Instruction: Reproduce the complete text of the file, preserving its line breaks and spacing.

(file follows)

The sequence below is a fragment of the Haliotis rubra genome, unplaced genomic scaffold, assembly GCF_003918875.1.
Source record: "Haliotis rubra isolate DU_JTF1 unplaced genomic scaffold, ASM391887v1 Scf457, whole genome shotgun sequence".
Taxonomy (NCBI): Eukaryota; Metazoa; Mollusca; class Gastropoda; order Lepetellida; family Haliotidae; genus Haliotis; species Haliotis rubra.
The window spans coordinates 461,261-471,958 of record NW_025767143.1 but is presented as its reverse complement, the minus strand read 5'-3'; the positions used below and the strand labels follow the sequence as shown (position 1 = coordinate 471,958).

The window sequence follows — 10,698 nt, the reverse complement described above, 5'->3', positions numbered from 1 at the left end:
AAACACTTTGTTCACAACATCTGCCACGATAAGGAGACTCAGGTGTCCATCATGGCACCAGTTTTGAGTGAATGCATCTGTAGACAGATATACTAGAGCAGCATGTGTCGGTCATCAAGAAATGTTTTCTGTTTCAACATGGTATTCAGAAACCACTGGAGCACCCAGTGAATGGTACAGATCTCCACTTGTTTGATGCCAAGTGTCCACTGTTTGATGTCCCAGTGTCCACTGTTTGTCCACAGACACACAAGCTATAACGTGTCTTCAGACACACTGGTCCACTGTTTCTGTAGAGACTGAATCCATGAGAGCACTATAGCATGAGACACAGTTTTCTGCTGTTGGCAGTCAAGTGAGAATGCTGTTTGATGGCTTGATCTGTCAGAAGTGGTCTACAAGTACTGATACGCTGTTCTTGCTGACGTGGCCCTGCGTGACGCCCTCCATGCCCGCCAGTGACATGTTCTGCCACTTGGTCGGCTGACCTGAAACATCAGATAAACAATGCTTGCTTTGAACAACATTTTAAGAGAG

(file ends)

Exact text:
The sequence below is a fragment of the Haliotis rubra genome, unplaced genomic scaffold, assembly GCF_003918875.1.
Source record: "Haliotis rubra isolate DU_JTF1 unplaced genomic scaffold, ASM391887v1 Scf457, whole genome shotgun sequence".
Taxonomy (NCBI): Eukaryota; Metazoa; Mollusca; class Gastropoda; order Lepetellida; family Haliotidae; genus Haliotis; species Haliotis rubra.
The window spans coordinates 461,261-471,958 of record NW_025767143.1 but is presented as its reverse complement, the minus strand read 5'-3'; the positions used below and the strand labels follow the sequence as shown (position 1 = coordinate 471,958).

The window sequence follows — 10,698 nt, the reverse complement described above, 5'->3', positions numbered from 1 at the left end:
AAACACTTTGTTCACAACATCTGCCACGATAAGGAGACTCAGGTGTCCATCATGGCACCAGTTTTGAGTGAATGCATCTGTAGACAGATATACTAGAGCAGCATGTGTCGGTCATCAAGAAATGTTTTCTGTTTCAACATGGTATTCAGAAACCACTGGAGCACCCAGTGAATGGTACAGATCTCCACTTGTTTGATGCCAAGTGTCCACTGTTTGATGTCCCAGTGTCCACTGTTTGTCCACAGACACACAAGCTATAACGTGTCTTCAGACACACTGGTCCACTGTTTCTGTAGAGACTGAATCCATGAGAGCACTATAGCATGAGACACAGTTTTCTGCTGTTGGCAGTCAAGTGAGAATGCTGTTTGATGGCTTGATCTGTCAGAAGTGGTCTACAAGTACTGATACGCTGTTCTTGCTGACGTGGCCCTGCGTGACGCCCTCCATGCCCGCCAGTGACATGTTCTGCCACTTGGTCGGCTGACCTGAAACATCAGATAAACAATGCTTGCTTTGAACAACATTTTAAGAGAG